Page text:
What is the best way to understand the FastAI codebase to also improve general Python knowledge and become a better software engineer?

I would like to be able to -

  1. Get better at Python (be a good software engineer + better at thinking about how to plan and structure medium to big projects)
  2. Contribute to open source projects (including fastAI)

while I improve my current DL knowledge.

My initial plan was to try to start writing my own basic custom library for some DL stuff, compare it with fastAI’s and improve my own and get better at python as well. My library would essentially have been a duplicate of fastAI’s at the end (just for learning purposes and nothing more) but I thought this approach would help me get better.

I tried to look at some of the code (for example, https://github.com/fastai/fastai/blob/master/fastai/basic_train.py) and there’s a lot I am not familiar with in terms of -

  • General python knowledge (like I didn’t know you could do something like model:nn.Module or -> in python)
  • Structuring the code for larger projects (how do you think and plan ahead, how do you make decisions about which direction your codebase should go etc)

So, replicating/duplicating this code is quite daunting and I am not sure how to proceed. I know some of it would boil down to practice in general or read more code. But that doesn’t help me understand how I could go from working on smaller projects to bigger ones at all (I am not currently a software engineer, through work or through education). It’s equally fascinating and equally daunting/demoralizing to me.

Any suggestions on what I could do here?

Thanks for any help! (Please let me know if this isn’t the best thread for this discussion)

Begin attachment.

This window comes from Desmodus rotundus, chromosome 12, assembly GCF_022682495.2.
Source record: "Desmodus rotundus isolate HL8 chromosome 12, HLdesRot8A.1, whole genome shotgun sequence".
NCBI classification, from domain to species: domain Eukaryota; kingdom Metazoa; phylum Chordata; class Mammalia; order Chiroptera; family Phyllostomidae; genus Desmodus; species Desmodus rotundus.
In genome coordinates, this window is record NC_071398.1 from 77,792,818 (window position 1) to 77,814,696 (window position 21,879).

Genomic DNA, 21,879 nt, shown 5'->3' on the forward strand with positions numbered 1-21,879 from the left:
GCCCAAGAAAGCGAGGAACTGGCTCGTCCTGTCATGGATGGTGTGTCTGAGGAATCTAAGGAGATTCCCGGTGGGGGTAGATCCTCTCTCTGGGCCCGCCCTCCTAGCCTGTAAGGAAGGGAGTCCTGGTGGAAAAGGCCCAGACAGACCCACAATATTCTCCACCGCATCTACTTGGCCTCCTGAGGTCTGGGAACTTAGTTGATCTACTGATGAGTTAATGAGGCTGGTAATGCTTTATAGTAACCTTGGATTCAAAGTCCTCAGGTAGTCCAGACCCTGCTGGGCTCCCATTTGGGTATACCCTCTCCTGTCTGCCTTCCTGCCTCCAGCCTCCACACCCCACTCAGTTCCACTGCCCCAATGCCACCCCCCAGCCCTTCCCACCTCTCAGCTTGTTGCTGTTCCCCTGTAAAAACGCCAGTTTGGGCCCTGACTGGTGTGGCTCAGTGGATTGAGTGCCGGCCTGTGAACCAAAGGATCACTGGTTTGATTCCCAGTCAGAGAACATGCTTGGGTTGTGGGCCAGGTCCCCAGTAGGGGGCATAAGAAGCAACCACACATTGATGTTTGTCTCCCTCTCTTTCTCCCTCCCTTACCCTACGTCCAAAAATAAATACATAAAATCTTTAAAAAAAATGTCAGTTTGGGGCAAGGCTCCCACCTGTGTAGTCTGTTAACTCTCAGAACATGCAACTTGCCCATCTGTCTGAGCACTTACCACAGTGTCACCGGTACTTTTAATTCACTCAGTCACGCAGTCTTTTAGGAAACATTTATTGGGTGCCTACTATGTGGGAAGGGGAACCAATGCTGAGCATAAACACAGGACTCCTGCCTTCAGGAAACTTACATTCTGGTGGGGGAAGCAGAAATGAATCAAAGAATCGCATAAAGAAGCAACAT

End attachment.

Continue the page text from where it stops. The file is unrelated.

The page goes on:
Check out this post.

Sorry, but I didn’t find that helpful. Every time I come across such posts for an open source project, it assumes a level of knowledge around software development or programming that is not something I have managed to learn from anywhere while being self-taught.

So I get stuck in the cycle of -

wanting to contribute -> checking out where -> feel intimidated by how little I know -> leave that project and try to work on something that covers that skill gap -> not being able to find how to cover that skill gap -> asking about it -> being told to contribute to open source projects

It’s become a bad habit for me to stay in that cycle.

Checking that contribution list, and most of them are claimed already and I can’t gauge how and where I could start that fits with my current level with python (or programming in general) but also helps me go deeper and learn more/get better.

So, I thought I could try to first understand parts of the codebase and understand how things are structured and try to replicate the library in my own custom version and learn along the way. Contributing directly to the library doesn’t seem feasible to me. Maybe it’s just a confidence issue with me now because I have been going through stuff like this for far too long and I just don’t know what to do.

Thanks once again. I will see if I can figure something out from that post.


I hear you, man. Looking at the codebase can be very intimidating. It still is to me today.